Dotty Attie: Worst Case Scenario XV, 2013, 6 by 6 inches, oil on linen.

Behind the elegant appearance of New Jersey-born painter Dotty Attie, there lurks something less genteel—as evidenced by the skull-and-crossbones earring that hangs from her right earlobe. Attie will show a new body of work, her first in four years, at P.P.OW. Titled "The Lone Ranger" (Nov. 21-Dec. 21), the show comprises five works, each composed of a number of 6-by-6-inch oil paintings in gridded formations. Each small painting proposes a playful, delicately rendered riff on the idea of concealed identity. "All of my work is about our hidden selves, the part of us we don't want to share with others," said Attie, who spoke to A.i.A. recently at her East 22nd Street studio.

For this show, the 75-year-old artist drew inspiration from the titular American icon. "It's sort of the secret life of the Lone Ranger," Attie said with a laugh. Some stray to the naughtier side: Curious Places (2012-13) depicts nude or scantily clad women engaged in whipping, spanking and bondage. Another, Assistance Needed (2012-13), shows people in peril: men with guns to their heads and knives to their flesh. Rather than spell out the idea of a mask, these works highlight the notion that behind closed doors, everyone lives a different life-and that each one of us has the capacity for violence and sadism.

Attie's inspiration for the five works came from her previous series, "What Would Mother Say," shown at P.P.O.W. in 2009. Similarly made up of multiple small paintings, the series contained text panels that read "Keep That Up Her Mother Said" and "And Who Knows What You Could Become." The premise was to depict children engaging in typical, innocent behavior that could be read by adults as either provocative or shameful, or heroic and admirable—depending on the child's gender. One image depicted a little girl doing a backbend, revealing her underwear; the corresponding image revealed the feared future result: a nude, prone, sexualized female body. The complement showed similarly questionable behavior by a boy, with the opposite result. "I made a painting of a little boy kissing a horse, and then the boy grows up to be the Lone Ranger," says Attie. "It was the only body of work I ever made that I considered gender-specific. It was based on the idea that, if a little boy does something, he will grow up to be a hero. But the little girls, doing the same thing, all become whores."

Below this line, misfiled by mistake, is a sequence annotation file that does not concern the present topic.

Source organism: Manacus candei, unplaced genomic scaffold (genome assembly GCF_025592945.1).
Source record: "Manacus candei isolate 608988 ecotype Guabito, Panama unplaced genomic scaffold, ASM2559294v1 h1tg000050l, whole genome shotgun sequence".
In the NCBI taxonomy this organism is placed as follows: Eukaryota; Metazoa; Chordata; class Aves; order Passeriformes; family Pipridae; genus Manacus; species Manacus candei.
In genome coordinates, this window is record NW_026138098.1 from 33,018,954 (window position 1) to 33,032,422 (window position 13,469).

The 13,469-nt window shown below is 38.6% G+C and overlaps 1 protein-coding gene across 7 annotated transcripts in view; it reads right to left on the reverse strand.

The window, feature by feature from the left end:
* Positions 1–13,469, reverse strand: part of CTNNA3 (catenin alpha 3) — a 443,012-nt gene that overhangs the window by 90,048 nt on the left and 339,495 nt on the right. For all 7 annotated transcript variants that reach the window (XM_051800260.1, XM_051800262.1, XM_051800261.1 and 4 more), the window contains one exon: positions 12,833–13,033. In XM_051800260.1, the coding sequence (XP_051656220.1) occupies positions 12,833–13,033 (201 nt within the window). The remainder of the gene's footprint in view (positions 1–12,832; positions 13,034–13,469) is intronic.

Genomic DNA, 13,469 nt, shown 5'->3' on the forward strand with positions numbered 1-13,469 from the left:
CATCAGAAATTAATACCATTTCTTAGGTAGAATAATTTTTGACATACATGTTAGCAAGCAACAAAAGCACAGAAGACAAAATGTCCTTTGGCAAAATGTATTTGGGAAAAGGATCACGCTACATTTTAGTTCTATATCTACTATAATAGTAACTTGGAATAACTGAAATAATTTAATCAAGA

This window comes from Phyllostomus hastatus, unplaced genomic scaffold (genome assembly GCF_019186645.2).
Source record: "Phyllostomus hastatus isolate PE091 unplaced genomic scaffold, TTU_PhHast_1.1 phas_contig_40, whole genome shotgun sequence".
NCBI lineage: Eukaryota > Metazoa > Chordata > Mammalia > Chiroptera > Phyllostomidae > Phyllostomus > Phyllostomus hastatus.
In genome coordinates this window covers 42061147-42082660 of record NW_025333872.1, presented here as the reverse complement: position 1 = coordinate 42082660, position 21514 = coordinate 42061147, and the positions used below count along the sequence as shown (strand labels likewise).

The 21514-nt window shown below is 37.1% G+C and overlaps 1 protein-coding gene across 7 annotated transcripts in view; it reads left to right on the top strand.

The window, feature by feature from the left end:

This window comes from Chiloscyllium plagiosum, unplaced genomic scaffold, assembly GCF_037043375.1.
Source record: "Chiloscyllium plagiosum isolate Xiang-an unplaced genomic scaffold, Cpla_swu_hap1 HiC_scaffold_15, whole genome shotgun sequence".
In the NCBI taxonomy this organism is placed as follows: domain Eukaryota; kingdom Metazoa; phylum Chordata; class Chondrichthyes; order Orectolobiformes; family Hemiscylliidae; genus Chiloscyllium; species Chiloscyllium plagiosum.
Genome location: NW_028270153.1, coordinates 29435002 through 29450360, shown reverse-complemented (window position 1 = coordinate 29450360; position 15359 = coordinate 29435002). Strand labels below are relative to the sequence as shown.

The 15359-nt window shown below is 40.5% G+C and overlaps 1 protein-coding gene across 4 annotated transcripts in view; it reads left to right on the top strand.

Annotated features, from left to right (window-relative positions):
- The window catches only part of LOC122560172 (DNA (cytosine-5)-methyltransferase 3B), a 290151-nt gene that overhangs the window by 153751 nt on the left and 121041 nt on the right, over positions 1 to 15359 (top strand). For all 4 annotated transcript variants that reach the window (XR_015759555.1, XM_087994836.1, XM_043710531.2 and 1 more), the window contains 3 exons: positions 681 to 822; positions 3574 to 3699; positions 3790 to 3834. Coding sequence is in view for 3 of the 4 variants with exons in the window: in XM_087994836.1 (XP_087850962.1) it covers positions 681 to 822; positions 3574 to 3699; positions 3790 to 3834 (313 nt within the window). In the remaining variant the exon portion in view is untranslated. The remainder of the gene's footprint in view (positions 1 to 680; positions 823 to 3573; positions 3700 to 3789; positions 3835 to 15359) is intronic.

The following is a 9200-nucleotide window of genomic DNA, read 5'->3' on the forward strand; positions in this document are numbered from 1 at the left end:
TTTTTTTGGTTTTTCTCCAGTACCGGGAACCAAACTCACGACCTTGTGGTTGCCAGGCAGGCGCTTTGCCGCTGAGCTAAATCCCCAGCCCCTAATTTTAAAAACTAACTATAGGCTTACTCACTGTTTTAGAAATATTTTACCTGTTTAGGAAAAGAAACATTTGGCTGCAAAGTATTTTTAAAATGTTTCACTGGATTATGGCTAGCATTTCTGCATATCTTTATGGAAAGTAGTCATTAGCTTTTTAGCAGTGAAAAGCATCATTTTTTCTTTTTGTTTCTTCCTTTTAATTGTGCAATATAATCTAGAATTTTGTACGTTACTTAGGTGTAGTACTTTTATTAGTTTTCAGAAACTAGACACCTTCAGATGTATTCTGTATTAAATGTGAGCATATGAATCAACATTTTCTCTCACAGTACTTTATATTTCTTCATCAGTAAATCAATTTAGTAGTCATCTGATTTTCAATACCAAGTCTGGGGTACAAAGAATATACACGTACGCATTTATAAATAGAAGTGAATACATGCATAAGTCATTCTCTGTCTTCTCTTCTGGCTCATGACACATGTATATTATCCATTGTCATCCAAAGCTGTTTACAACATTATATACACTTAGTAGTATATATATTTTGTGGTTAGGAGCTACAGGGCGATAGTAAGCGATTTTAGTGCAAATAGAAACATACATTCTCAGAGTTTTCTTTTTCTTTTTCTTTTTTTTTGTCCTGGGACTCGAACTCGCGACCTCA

Attie's best-known works feature her interpretation of famous paintings, such as Courbet's L'Origine du Monde, mixed with text panels inscribed with enigmatic prose. "At one point, I joined [women's gallery] A.I.R.," explains Attie. "There was a group show, and I didn't know what to do. So I made a lot of drawings, very small. All images from art history, and they were all kind of weird, of course. When I had done about 12, I saw that they made a story. So I kept looking for things to further this story. I had read The Story of O, and it impressed me. So I went through it and took sentences that I thought were innocuous or really, really sinister. I put them together with drawings, and I've kind of been doing that ever since."

As her latest series of images suggest, Attie is still intrigued with what remains hidden. "I was at a junk shop recently, and I found a series of books called Crimes and Punishment: A Pictorial Encyclopedia of Aberrant Behavior," Attie said, laughing. "I thought: ‘That was made for me!'"